New York City will pay a total of $180,000 to three Muslim women who were forced to take off their hijabs for mug shots, the Daily News has learned.Settlements in the three cases were filed Monday in Brooklyn federal court, with the lawsuits spurring new NYPD procedures on photographing people donning religious head coverings.The cases date back as far as 2012, when a Brooklyn high school girl identified as “G.E.” was arrested after a scuffle with two girls she thought were spreading rumors about her.The criminal case was dismissed, but it was the initial mug shots that mattered in the civil rights case that followed.
Source: Three women forced to take off hijabs for mugs settle with city – NY Daily News
Rose McGowan not only wants her cocaine charge dismissed, she’s going so far as to suggest that she was being targeted by people working for Harvey Weinstein, and he may be responsible for planting the drugs.According to a motion filed by McGowan’s attorney in Loudoun County, Virginia, and obtained by The Blast, her attorney argued that authorities have no evidence that McGowan ever possessed the cocaine that was found in her wallet after being left behind on a plane.The actress has already pled not guilty, but now her attorney says “There is simply no point in time at which the evidence places Ms. McGowan and the cocaine together in the same place,” and suggests that McGowan was targeted by “the underhanded targeting of Ms. McGowan” by Weinstein.They also argue that drug crimes occurring on an airplane should be handled in federal court, not state, so therefore should be thrown out.
Source: Rose McGowan Wants Drug Charge Dropped, Suggests Weinstein Set Her Up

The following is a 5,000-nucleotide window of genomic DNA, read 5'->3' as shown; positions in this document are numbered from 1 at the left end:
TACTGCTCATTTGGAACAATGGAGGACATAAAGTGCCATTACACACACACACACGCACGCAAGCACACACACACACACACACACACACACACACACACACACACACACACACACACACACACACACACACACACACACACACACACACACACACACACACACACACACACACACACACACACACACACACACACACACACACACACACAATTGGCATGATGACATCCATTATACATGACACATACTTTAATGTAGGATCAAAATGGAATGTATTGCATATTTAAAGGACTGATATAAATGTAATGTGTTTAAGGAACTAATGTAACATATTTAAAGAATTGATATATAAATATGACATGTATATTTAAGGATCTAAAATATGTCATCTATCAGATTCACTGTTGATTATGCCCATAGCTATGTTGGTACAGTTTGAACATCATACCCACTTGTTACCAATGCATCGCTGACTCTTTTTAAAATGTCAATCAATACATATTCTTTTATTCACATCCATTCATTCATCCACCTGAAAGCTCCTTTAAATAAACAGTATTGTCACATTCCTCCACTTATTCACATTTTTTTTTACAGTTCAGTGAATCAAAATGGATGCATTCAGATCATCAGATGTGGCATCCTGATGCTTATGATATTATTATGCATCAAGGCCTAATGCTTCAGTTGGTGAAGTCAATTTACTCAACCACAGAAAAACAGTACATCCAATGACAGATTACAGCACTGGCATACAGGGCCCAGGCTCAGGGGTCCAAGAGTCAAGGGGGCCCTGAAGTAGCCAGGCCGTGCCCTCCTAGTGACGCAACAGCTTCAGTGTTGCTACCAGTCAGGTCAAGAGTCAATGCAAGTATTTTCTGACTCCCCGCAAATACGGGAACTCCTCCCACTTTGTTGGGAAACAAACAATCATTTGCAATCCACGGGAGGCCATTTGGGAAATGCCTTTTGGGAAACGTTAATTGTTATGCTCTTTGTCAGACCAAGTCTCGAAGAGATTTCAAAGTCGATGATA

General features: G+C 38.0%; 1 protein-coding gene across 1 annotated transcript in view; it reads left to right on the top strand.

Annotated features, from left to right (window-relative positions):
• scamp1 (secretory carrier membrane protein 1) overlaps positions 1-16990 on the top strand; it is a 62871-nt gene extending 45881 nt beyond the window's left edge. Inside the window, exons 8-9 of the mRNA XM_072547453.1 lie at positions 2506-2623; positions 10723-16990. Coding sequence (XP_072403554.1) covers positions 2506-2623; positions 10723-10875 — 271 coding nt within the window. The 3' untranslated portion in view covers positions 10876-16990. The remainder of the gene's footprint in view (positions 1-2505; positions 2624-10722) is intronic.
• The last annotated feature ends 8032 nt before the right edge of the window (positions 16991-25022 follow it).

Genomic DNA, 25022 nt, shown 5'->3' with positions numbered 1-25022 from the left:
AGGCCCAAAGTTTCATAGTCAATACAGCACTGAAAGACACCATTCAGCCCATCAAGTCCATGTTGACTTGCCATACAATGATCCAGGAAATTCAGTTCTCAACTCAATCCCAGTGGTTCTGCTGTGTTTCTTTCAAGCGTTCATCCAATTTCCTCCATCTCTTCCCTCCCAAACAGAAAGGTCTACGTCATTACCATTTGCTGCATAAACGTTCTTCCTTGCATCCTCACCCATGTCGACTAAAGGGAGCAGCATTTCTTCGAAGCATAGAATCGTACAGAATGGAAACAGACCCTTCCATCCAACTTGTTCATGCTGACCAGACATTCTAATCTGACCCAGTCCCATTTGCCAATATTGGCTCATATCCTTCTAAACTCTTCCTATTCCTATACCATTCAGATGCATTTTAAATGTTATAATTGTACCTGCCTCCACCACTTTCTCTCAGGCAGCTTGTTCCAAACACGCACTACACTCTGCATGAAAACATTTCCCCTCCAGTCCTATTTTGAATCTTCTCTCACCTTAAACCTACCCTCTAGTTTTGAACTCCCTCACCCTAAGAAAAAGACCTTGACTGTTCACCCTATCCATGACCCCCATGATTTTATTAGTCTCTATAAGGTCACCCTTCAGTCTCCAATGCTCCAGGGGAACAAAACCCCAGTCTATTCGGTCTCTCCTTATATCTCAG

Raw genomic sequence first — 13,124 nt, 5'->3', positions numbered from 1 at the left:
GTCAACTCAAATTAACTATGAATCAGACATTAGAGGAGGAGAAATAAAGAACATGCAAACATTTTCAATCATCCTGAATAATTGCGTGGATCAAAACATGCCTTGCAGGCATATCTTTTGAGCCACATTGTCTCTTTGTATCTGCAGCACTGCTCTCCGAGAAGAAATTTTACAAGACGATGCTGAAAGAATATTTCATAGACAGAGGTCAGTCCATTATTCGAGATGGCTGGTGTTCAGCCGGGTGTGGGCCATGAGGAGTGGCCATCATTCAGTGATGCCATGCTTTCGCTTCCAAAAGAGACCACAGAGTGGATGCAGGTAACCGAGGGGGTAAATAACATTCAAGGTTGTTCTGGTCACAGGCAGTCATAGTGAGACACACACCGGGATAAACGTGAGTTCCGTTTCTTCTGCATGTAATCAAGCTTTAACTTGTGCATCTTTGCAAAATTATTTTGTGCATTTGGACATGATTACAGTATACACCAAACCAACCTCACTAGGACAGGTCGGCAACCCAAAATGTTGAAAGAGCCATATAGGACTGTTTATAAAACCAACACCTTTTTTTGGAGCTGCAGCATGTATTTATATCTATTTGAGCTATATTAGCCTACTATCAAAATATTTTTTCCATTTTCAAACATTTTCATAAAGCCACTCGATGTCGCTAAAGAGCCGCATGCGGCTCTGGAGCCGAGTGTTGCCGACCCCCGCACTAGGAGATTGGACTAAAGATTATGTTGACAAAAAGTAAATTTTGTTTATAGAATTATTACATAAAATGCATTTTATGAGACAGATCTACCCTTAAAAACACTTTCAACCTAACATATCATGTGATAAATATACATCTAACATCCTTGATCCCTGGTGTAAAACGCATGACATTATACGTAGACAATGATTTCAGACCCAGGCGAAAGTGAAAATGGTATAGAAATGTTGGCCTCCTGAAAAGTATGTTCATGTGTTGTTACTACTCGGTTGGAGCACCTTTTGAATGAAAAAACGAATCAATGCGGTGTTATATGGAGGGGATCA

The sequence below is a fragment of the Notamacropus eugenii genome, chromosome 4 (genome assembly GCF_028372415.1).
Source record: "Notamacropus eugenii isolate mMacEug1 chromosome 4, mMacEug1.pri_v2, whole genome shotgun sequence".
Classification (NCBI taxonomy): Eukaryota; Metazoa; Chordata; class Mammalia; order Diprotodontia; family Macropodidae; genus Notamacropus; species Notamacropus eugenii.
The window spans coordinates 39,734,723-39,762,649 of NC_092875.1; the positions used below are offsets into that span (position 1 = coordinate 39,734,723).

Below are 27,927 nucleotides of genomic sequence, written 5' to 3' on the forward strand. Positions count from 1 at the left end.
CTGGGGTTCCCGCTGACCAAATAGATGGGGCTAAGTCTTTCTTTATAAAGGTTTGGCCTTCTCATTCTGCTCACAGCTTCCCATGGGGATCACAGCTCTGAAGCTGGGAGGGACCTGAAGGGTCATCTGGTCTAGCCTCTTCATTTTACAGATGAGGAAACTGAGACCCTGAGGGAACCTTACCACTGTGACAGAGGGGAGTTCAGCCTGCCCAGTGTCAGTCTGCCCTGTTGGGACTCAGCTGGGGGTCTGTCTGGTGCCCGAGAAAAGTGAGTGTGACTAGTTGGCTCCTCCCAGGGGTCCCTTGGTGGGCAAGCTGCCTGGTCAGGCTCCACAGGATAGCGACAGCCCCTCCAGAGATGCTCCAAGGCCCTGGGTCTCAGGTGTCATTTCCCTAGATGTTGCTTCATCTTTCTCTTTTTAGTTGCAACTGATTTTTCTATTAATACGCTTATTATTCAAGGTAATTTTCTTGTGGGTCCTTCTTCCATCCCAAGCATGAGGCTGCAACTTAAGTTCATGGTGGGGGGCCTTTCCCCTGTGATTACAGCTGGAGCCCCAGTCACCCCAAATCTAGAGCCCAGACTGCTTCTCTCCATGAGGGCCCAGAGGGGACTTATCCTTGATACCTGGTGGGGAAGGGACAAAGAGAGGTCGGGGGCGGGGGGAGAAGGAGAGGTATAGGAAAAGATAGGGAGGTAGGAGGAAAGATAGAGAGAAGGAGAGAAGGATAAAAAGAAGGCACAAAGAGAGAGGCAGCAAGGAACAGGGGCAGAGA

There is a lot of abstract talk these days on American college campuses about free speech and the values of free inquiry, with plenty of lip service being paid to expansive notions of free expression and the marketplace of ideas. What I’ve learned through my recent experience of writing a controversial op-ed is that most of this talk is not worth much. It is only when people are confronted with speech they don’t like that we see whether these abstractions are real to them. The op-ed, which I co-authored with Larry Alexander of the University of San Diego Law School, appeared in the Philadelphia Inquirer on August 9 under the title, “Paying the Price for the Breakdown of the Country’s Bourgeois Culture.” It began by listing some of the ills afflicting American society: Too few Americans are qualified for the jobs available. Male working-age labor-force participation is at Depression-era lows. Opioid abuse is widespread. Homicidal violence plagues inner cities. Almost half of all children are born out of wedlock, and even more are raised by single mothers. Many college students lack basic skills, and high school students rank below those from two dozen other countries. We then discussed the “cultural script”—a list of behavioral norms—that was almost universally endorsed between the end of World War II and the mid-1960s: Get married before you have children and strive to stay married for their sake. Get the education you need for gainful employment, work hard, and avoid idleness. Go the extra mile for your employer or client. Be a patriot, ready to serve the country. Be neighborly, civic-minded, and charitable. Avoid coarse language in public. Be respectful of authority. Eschew substance abuse and crime.